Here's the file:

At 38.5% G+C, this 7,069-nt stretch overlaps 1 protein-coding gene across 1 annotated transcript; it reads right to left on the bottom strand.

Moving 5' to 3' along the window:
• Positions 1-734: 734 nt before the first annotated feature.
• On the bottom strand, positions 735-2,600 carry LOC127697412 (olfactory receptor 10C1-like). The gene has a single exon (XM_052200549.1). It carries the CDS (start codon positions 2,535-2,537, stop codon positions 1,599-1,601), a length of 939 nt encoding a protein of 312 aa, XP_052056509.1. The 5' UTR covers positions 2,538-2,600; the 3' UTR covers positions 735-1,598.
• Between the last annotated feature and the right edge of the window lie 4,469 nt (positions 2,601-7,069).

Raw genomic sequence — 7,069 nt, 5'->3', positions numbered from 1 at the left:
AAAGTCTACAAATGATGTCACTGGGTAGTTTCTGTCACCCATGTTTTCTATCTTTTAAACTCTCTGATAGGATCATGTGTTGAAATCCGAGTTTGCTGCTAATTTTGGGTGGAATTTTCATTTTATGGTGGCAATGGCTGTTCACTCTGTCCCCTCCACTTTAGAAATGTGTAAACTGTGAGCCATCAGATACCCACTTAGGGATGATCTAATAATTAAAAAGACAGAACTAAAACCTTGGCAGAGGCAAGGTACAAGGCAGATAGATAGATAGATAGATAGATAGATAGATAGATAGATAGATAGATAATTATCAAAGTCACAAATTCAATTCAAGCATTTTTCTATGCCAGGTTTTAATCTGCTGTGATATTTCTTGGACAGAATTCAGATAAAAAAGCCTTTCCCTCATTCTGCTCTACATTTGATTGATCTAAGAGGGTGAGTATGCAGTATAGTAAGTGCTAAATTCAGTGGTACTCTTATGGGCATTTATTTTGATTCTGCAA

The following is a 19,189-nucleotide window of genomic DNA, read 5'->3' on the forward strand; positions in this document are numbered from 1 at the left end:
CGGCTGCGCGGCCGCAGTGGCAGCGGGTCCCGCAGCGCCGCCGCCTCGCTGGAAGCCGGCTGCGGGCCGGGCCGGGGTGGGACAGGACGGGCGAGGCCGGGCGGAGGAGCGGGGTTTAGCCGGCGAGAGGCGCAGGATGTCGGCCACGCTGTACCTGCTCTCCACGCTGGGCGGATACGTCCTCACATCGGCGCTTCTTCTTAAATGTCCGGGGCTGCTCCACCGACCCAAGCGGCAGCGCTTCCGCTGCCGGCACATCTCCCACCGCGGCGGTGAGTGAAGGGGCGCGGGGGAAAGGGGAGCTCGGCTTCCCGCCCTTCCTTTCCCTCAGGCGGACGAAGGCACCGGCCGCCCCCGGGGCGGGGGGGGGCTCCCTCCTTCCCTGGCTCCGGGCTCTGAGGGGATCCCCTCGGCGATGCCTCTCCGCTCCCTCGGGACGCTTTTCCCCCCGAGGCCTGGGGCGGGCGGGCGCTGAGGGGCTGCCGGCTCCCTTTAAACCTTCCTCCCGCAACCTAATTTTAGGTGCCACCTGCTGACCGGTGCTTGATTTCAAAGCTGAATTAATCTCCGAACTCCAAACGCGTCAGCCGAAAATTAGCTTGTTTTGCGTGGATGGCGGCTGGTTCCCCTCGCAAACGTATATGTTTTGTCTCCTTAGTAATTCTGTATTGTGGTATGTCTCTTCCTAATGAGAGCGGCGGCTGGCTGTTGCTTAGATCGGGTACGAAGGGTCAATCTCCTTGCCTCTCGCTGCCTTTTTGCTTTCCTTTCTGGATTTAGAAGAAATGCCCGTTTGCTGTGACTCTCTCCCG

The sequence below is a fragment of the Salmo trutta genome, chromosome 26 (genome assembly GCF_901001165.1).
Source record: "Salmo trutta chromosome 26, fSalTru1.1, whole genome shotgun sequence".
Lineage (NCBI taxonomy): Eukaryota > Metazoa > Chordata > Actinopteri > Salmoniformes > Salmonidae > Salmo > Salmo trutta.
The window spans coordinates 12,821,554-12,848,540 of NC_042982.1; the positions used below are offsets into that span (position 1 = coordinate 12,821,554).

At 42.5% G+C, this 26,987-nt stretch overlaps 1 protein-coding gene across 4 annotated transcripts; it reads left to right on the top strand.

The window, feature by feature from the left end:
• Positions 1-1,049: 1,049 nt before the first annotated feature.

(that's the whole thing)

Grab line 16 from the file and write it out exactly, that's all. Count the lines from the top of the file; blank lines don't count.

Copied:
• Positions 1-1,049: 1,049 nt before the first annotated feature.